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Putin met Taliban chief for support against IS

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London: A top Afghan militant commander has claimed that Russian President Vladimir Putin held an unpublicized meeting with Mullah Akhtar Mansour, the current Taliban chief, to discuss possible Russian support against the IS insurgents who in recent weeks have been advancing in Afghanistan, a media report said.

Putin is known to be concerned that the IS militants are gaining a foothold in Afghanistan, which borders the former Soviet satellite states of Turkmenistan and Tajikistan.

A Taliban commander told The Sunday Times that his group had been promised Russian arms and financial support only weeks before a resurgence in violence that has seen key districts in the southern province of Helmand fall under the Taliban control.

Putin is said to have met Mulla Mansour over dinner at a late night meeting on a military base in Tajikistan in September.

The Russian president was present in Dushanbe, the Tajik capital, on September 14 and 15 to attend a regional counter-terrorism meeting, however, the Taliban denied reports that their representatives met Russian officials to discuss the common threat from the IS in Afghanistan.

In a statement, the Taliban said they were in contact with countries in the region but had not discussed support against the Islamic State.

“The Islamic Emirate has made and will continue to make contacts with many regional countries to bring an end to the American invasion of our country and we consider this our legitimate right,” it said, using its formal name.

“But we do not see a need for receiving aid from anyone concerning so-called Daesh and neither have we contacted nor talked with anyone about this issue,” it added.(IANS) 

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Indian Expert Claims that Russia Might help India in Nuclear Medicine

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US, India Ink Deal to Expand Defense Ties Wikimedia Commons.

Given the current high costs of making radioisotopes used in nuclear medicine, there is considerable scope of collaboration between India and Russia for their manufacture at affordable cost, according to an Indian expert.

Chandigarh-based Postgraduate Institute of Medical Education and Research (PGIMER) Professor Baljinder Singh told IANS here on the sidelines of the just-concluded 10th Atomexpo organised by Russian state nuclear energy corporation Rosatom that such cooperation has become essential in view of the global shortage of molybdenum, isotopes of which are used in tens of millions of medical diagnostic procedures annually.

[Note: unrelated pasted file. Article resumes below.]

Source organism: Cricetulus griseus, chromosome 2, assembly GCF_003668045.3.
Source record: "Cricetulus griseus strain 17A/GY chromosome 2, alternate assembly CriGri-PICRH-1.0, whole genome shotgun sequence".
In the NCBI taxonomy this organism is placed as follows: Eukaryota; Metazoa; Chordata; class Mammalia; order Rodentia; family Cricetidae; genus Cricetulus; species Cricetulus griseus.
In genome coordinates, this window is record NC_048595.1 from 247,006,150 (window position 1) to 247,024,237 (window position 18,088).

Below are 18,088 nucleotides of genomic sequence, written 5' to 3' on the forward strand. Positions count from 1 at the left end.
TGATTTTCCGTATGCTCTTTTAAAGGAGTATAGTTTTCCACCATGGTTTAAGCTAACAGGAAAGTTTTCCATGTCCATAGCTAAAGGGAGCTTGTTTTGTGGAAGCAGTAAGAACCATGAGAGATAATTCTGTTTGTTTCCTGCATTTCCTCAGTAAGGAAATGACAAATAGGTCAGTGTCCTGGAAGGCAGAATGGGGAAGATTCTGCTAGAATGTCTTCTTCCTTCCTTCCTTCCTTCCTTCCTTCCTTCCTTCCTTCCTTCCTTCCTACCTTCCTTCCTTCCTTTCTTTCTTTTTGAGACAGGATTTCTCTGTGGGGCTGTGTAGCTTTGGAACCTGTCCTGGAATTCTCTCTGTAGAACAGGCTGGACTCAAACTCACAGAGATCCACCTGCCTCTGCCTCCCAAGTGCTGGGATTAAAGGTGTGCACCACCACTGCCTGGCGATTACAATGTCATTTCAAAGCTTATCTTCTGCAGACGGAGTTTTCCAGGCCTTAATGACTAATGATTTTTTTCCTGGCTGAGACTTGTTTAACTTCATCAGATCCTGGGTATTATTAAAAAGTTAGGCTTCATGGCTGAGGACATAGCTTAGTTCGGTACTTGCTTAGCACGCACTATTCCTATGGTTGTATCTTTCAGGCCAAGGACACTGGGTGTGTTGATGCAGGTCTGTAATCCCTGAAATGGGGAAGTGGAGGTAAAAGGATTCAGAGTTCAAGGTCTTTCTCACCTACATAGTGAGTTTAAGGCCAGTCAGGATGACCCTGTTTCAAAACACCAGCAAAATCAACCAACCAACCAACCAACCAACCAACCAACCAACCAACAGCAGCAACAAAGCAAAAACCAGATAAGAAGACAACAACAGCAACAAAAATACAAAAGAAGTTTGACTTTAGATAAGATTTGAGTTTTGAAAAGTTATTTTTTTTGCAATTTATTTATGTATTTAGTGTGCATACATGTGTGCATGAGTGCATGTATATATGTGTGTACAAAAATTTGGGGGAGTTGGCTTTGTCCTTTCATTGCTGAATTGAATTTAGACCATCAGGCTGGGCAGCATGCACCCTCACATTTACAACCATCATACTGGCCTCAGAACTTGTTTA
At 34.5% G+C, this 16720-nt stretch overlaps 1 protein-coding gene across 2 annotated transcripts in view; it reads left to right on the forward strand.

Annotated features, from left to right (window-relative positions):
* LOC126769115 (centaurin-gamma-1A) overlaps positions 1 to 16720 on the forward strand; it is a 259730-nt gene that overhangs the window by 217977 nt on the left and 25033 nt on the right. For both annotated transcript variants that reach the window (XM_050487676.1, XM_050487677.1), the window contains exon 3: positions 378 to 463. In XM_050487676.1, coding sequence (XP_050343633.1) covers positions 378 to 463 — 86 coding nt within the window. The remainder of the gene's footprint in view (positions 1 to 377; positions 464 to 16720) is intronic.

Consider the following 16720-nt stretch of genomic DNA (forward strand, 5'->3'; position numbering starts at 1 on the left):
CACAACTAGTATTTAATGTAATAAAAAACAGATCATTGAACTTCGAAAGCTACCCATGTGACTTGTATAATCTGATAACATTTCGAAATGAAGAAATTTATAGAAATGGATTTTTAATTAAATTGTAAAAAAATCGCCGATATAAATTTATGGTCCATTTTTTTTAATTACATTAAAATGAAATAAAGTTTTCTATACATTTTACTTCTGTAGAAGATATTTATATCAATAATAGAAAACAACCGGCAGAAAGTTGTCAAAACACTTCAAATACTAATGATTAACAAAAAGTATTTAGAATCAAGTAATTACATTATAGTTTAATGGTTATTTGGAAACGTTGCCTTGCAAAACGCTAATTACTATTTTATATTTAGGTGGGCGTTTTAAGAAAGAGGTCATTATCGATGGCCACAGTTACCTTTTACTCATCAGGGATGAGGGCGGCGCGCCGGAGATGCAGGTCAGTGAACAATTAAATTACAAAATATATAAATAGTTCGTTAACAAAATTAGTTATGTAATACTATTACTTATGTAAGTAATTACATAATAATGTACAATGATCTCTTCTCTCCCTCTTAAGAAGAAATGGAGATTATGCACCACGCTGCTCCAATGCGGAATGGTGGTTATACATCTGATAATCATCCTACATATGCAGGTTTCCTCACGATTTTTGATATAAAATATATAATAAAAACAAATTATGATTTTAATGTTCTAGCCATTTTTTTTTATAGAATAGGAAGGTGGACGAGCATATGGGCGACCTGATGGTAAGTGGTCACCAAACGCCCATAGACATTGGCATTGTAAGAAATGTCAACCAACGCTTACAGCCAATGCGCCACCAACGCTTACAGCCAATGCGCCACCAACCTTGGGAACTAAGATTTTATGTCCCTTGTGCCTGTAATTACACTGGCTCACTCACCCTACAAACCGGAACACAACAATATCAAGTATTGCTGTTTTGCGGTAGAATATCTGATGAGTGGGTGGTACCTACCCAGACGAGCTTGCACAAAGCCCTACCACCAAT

The molybdenum isotope 99mTc, for instance, is the most commonly used medical radioisotope worldwide.

“The molybdenum daughter radionuclide 99mTc is used the world over for imaging on gamma cameras,” Singh said.

“Most nuclear reactors have molybdenum as a by-product — there is a shortage of which globally.”

Singh, who is a jury member at the Atomexpo2018 for selecting the best research projects in the category “Nuclear Technologies for better Healthcare”, pointed out that as a leader in civilian nuclear technology, India is among a few countries making “significant” efforts to produce radioisotopes.

“India has made significant strides in this direction and the task of developing Linear Accelerator (LINAC) technology has been undertaken by Sameer (Society of Applied Microwave Electronics and Engineering and Research) located in IIT Mumbai,” he said.

“It is a Rs 100-crore project being funded by the Telecommunications Ministry. Apart from India, Canada and Russia are the only other countries undertaking advanced level research in this area.”

According to him, in view of the importance of nuclear medicine in early detection of cancer and the recent emergence of new radionuclides for effective treatment, an effort is needed in India to provide these at an affordable cost.

Partnering with a foreign institute having nuclear facility for production of medically useful radioisotopes, and radiochemistry training are required urgently as we have no such course in the country as yet," he said.
The two dignitaries sharing a light moment. Wikimedia Commons.

“Developed countries like the US and Japan have about four PET (positron emission tomography) scanners per million population followed by Europe at 2, and Australia at 1.6 per million. India scores very low with 0.1 PET scanners per million population,” Singh said.

“To have a reasonable ratio of 1 PET scanner per million population over the next ten years, India needs about 1,400 PET scanners and an equal number of gamma cameras.”

Read also: Merkel Told Putin, US Complicated Middle East Situation

He suggested that through tie-ups with Russia, India could arrange to be supplied with such imaging equipment at affordable cost.

Singh’s wish list at this Black Sea resort includes a collaboration with Russia in human capacity building in this area.

“We urgently require international collaboration on radiopharmacy training, as there is no such facility in India.”

Partnering with a foreign institute having nuclear facility for production of medically useful radioisotopes, and radiochemistry training are required urgently as we have no such course in the country as yet,” he said.

“Panjab University, Chandigarh, has taken a lead in starting an M.Sc Nuclear Medicine programme in 2007, jointly with PGIMER.”

Singh is hoping that his agenda would figure in the summit between Prime Minister Narendra Modi and Russian President Vladimir Putin scheduled to take place here next week. IANS.

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